Church and State and religious freedom
A couple of news items that appeared recently have important implications for religious freedom.
A Stellenbosch man is taking six schools to court over how far the institutions can go with teaching religion at state schools.
”It has been nine years that I have been on this case,” said small business owner Hans Pietersen on Friday, of a battle rooted in a ”Jesus Week” activity at his triplets’ school when they were still little.
”They wanted everybody to wear armbands for Jesus which immediately exposes everybody who is not part of those efforts,” explained Pietersen.
In contrast with that, I recall that when our daughter was at a church school Grades 1 and 2 were to put on a nativity play. There’s nothing unusual or controversial about that in a church school, but one of the teachers was careful to ask a Muslim pupil if her parents would mind if she took part. “I’ll tell them that they can be thankful I’m not the pig,” she said, and when the play was eventually performed, she played the part of a cow. But she was asked, and was not pressured into participating, unlike the children in the state school who were expected to wear armbands.
A more serious news item, however, is this one New laws to tackle commericalisation of religion in SA: report:
Government plans to introduce legislation to regulate faith-based organisations in South Africa, in an effort to cut down on religious leaders who are making millions of rands through legal loopholes.
According to a report by the Cape Argus, the new legislation will be heard in parliament in June 2017 following an analysis of the public complaints and interviews by the Commission for the Promotion and Protection of the Rights of Cultural, Religious and Linguistic Communities (CRL Rights Commission).
“We are not disputing that there are still some good religious leaders out there, but as a country we are also faced with a challenge of people who run churches like family businesses and no one questions them on how the church’s money is spent,” said Commission chairperson Thoko Mkhwanazi- Xaluva.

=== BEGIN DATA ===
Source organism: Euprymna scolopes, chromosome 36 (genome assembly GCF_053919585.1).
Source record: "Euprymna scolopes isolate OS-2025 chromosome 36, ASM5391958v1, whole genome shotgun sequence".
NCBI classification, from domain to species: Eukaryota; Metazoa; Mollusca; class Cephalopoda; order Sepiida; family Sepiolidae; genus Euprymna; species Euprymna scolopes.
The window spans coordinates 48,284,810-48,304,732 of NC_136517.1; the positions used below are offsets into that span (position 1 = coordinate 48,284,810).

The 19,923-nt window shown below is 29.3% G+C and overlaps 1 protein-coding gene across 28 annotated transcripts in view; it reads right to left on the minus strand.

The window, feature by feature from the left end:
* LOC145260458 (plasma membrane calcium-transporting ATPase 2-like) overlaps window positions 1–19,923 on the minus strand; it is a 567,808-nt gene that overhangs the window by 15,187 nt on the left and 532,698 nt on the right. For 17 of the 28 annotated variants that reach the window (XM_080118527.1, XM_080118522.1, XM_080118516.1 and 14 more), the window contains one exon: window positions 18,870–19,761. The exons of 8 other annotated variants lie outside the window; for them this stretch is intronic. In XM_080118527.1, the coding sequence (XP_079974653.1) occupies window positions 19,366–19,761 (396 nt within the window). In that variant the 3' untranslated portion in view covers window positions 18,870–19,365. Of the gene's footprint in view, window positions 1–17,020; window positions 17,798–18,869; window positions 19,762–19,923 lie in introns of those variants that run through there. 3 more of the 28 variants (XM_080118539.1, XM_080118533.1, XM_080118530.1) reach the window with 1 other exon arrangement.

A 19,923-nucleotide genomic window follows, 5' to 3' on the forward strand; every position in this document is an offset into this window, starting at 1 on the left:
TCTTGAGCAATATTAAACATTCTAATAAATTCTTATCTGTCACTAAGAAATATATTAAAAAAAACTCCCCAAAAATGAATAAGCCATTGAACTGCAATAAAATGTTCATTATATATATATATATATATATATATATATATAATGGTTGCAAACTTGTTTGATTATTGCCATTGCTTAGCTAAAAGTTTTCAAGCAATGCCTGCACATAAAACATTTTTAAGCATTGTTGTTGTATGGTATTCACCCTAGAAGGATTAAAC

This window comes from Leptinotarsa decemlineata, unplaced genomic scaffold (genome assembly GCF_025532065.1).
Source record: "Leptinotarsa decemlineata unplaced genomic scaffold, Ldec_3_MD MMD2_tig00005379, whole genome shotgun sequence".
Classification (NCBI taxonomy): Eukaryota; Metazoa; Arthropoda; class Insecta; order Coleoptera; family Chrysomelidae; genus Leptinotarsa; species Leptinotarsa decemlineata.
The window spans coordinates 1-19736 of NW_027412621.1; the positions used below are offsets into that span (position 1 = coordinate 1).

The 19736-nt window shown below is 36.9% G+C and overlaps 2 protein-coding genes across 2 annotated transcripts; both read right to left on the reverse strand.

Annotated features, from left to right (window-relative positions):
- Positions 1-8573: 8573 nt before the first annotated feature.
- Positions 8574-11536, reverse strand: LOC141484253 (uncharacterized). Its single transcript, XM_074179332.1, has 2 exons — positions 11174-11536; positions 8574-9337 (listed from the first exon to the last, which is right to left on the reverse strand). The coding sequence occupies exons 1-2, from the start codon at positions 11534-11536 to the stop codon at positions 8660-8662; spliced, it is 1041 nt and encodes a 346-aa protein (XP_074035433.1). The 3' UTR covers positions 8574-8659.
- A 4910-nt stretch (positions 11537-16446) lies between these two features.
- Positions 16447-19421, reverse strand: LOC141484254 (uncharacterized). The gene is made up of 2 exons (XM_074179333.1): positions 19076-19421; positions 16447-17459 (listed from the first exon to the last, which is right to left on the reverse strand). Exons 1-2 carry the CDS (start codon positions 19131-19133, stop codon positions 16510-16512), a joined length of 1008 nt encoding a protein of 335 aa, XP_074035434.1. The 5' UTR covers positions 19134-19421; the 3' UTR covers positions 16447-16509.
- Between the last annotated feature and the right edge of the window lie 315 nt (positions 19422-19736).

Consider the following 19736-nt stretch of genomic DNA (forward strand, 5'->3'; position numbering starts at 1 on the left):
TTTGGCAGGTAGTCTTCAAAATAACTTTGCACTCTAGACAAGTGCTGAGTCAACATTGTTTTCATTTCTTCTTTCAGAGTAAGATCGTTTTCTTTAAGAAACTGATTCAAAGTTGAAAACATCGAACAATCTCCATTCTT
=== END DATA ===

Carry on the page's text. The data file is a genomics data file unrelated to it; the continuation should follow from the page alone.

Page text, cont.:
“We also have those who abuse their power and make congregants do all sort of things like drinking petrol and eating snakes. We can’t have things like that happening but they will continue if the industry remains unregulated.”
The word “industry” used in this connection is interesting. How does the government propose to deal with this?
One way to do it might be to follow the example of Botswana, where religious organisations are registered by the government, and the government has sometimes forced them to change their names. The Apostolic Spiritual Healing Church, for example, was forced to drop “Apostolic” from its name, because, the government said, there were already too many churches with “Apostolic” in their names, and so it was forced to become the “Spiritual Healing Church”, even though it was known as the Apostolic Spiritual Healing Church in Namibia and South Africa.
For many denominations, however, there is nothing they would like more than to register with the government, because this gives them a recognition they otherwise feel they lack.
This is marvellous for church historians trying to disentangle the skeins of South African denominational history. No sooner have two or three gathered in the name of Jesus than one (or more) of them are writing off to Pretoria to be recognised and registered. And for decades civil servants in Pretoria would write back saying that the religions of citizens were no concern of the government and there was no need to register. And the recipients of these letters would promptly put the file number of this correspondence on their letterheads, to show that they were recognised.
The civil servants were being rather disingenuous, of course, because black ministers needed special permits to buy wine for communion before 1962, and they also needed recognition for concession fares on trains. So there was a complex game being played.
In the 1960s, however, the government realised that it could up the stakes in the game by conning the churches into supporting apartheid.
They changed their policy and started officially registering black churches (or saying that they were), provided that the churches concerned had a clause in their constitutions to say that their churches were only for “Bantu” and only “Bantu” could be member or leaders of the church. That conned a lot of church leaders into signing a statement that explicitly stated that their churches supported apartheid.
So the history of government regulation of churches shows that it is not an unmixed blessing, and can have serious implications for religious freedom.
If some churches are doing weird stuff like encouraging people to drink petrol or rat poison, or collecting money in dubious circumstances, then perhaps it might be best to see whether they can be prosecuted under existing laws. After all, the Nationalist government did not have to pass a special law to prosecute John Rees, the General Secretary of the South African Council of Churches, for fraud.